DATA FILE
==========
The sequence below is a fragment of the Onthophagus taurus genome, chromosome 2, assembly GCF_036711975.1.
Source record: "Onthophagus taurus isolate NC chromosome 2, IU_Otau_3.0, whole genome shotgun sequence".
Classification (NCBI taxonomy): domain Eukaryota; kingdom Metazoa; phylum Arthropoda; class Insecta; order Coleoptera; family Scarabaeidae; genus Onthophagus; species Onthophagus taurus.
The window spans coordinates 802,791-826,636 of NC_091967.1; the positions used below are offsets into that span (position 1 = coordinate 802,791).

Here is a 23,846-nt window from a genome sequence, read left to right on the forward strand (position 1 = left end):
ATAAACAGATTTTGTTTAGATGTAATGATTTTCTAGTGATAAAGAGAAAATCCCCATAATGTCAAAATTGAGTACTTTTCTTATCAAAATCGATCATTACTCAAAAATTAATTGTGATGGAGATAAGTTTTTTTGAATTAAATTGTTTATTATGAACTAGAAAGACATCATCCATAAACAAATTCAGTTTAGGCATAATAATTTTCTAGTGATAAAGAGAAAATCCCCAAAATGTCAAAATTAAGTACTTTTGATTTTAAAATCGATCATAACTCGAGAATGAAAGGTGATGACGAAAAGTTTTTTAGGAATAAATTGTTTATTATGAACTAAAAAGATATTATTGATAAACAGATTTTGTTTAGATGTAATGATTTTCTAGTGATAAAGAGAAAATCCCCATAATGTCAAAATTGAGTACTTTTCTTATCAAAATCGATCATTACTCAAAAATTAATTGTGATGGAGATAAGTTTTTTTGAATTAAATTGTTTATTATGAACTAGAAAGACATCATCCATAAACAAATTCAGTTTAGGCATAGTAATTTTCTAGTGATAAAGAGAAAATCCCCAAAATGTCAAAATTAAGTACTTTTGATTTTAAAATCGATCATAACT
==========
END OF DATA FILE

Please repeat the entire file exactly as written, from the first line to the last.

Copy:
The sequence below is a fragment of the Onthophagus taurus genome, chromosome 2, assembly GCF_036711975.1.
Source record: "Onthophagus taurus isolate NC chromosome 2, IU_Otau_3.0, whole genome shotgun sequence".
Classification (NCBI taxonomy): domain Eukaryota; kingdom Metazoa; phylum Arthropoda; class Insecta; order Coleoptera; family Scarabaeidae; genus Onthophagus; species Onthophagus taurus.
The window spans coordinates 802,791-826,636 of NC_091967.1; the positions used below are offsets into that span (position 1 = coordinate 802,791).

Here is a 23,846-nt window from a genome sequence, read left to right on the forward strand (position 1 = left end):
ATAAACAGATTTTGTTTAGATGTAATGATTTTCTAGTGATAAAGAGAAAATCCCCATAATGTCAAAATTGAGTACTTTTCTTATCAAAATCGATCATTACTCAAAAATTAATTGTGATGGAGATAAGTTTTTTTGAATTAAATTGTTTATTATGAACTAGAAAGACATCATCCATAAACAAATTCAGTTTAGGCATAATAATTTTCTAGTGATAAAGAGAAAATCCCCAAAATGTCAAAATTAAGTACTTTTGATTTTAAAATCGATCATAACTCGAGAATGAAAGGTGATGACGAAAAGTTTTTTAGGAATAAATTGTTTATTATGAACTAAAAAGATATTATTGATAAACAGATTTTGTTTAGATGTAATGATTTTCTAGTGATAAAGAGAAAATCCCCATAATGTCAAAATTGAGTACTTTTCTTATCAAAATCGATCATTACTCAAAAATTAATTGTGATGGAGATAAGTTTTTTTGAATTAAATTGTTTATTATGAACTAGAAAGACATCATCCATAAACAAATTCAGTTTAGGCATAGTAATTTTCTAGTGATAAAGAGAAAATCCCCAAAATGTCAAAATTAAGTACTTTTGATTTTAAAATCGATCATAACT